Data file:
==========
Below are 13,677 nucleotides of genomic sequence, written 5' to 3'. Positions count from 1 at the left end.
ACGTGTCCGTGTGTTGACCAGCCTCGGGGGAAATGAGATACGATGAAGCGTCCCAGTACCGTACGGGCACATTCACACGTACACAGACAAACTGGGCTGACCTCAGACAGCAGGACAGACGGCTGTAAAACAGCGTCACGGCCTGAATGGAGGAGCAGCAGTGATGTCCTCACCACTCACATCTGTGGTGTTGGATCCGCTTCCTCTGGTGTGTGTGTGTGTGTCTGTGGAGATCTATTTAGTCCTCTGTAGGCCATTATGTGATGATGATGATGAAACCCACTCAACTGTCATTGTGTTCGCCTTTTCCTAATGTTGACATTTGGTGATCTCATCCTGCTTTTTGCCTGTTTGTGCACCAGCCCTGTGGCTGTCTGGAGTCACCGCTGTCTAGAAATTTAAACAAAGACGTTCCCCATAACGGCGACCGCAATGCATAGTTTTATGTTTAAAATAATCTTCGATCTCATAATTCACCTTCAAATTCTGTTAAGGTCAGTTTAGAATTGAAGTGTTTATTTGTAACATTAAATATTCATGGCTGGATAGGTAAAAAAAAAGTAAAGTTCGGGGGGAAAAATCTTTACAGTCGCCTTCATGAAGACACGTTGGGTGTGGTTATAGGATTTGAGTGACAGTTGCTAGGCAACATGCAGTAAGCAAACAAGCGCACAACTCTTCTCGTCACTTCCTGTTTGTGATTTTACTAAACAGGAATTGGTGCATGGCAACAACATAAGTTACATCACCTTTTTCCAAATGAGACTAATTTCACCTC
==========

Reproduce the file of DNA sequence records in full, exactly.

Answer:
Below are 13,677 nucleotides of genomic sequence, written 5' to 3'. Positions count from 1 at the left end.
ACGTGTCCGTGTGTTGACCAGCCTCGGGGGAAATGAGATACGATGAAGCGTCCCAGTACCGTACGGGCACATTCACACGTACACAGACAAACTGGGCTGACCTCAGACAGCAGGACAGACGGCTGTAAAACAGCGTCACGGCCTGAATGGAGGAGCAGCAGTGATGTCCTCACCACTCACATCTGTGGTGTTGGATCCGCTTCCTCTGGTGTGTGTGTGTGTGTCTGTGGAGATCTATTTAGTCCTCTGTAGGCCATTATGTGATGATGATGATGAAACCCACTCAACTGTCATTGTGTTCGCCTTTTCCTAATGTTGACATTTGGTGATCTCATCCTGCTTTTTGCCTGTTTGTGCACCAGCCCTGTGGCTGTCTGGAGTCACCGCTGTCTAGAAATTTAAACAAAGACGTTCCCCATAACGGCGACCGCAATGCATAGTTTTATGTTTAAAATAATCTTCGATCTCATAATTCACCTTCAAATTCTGTTAAGGTCAGTTTAGAATTGAAGTGTTTATTTGTAACATTAAATATTCATGGCTGGATAGGTAAAAAAAAAGTAAAGTTCGGGGGGAAAAATCTTTACAGTCGCCTTCATGAAGACACGTTGGGTGTGGTTATAGGATTTGAGTGACAGTTGCTAGGCAACATGCAGTAAGCAAACAAGCGCACAACTCTTCTCGTCACTTCCTGTTTGTGATTTTACTAAACAGGAATTGGTGCATGGCAACAACATAAGTTACATCACCTTTTTCCAAATGAGACTAATTTCACCTC